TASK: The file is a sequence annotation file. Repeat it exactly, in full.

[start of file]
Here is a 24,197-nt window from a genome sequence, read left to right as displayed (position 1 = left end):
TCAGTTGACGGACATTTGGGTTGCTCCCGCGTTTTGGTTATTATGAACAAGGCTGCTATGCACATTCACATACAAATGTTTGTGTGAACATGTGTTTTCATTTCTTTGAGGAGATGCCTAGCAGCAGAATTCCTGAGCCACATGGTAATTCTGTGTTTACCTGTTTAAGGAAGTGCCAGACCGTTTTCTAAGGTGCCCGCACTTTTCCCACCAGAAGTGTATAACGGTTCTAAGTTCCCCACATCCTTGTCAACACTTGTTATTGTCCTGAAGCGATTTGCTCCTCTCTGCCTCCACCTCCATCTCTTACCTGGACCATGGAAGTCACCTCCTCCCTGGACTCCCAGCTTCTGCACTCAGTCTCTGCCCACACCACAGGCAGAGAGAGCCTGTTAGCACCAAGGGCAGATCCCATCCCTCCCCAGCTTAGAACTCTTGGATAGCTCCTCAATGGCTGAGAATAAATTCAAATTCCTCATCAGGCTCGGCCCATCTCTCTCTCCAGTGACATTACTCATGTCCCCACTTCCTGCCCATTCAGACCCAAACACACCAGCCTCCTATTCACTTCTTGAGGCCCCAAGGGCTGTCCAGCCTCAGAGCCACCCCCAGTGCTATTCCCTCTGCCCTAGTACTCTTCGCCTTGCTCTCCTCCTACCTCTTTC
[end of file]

Here is a 24,197-nt window from a genome sequence, read left to right as displayed (position 1 = left end):
TCAGTTGACGGACATTTGGGTTGCTCCCGCGTTTTGGTTATTATGAACAAGGCTGCTATGCACATTCACATACAAATGTTTGTGTGAACATGTGTTTTCATTTCTTTGAGGAGATGCCTAGCAGCAGAATTCCTGAGCCACATGGTAATTCTGTGTTTACCTGTTTAAGGAAGTGCCAGACCGTTTTCTAAGGTGCCCGCACTTTTCCCACCAGAAGTGTATAACGGTTCTAAGTTCCCCACATCCTTGTCAACACTTGTTATTGTCCTGAAGCGATTTGCTCCTCTCTGCCTCCACCTCCATCTCTTACCTGGACCATGGAAGTCACCTCCTCCCTGGACTCCCAGCTTCTGCACTCAGTCTCTGCCCACACCACAGGCAGAGAGAGCCTGTTAGCACCAAGGGCAGATCCCATCCCTCCCCAGCTTAGAACTCTTGGATAGCTCCTCAATGGCTGAGAATAAATTCAAATTCCTCATCAGGCTCGGCCCATCTCTCTCTCCAGTGACATTACTCATGTCCCCACTTCCTGCCCATTCAGACCCAAACACACCAGCCTCCTATTCACTTCTTGAGGCCCCAAGGGCTGTCCAGCCTCAGAGCCACCCCCAGTGCTATTCCCTCTGCCCTAGTACTCTTCGCCTTGCTCTCCTCCTACCTCTTTC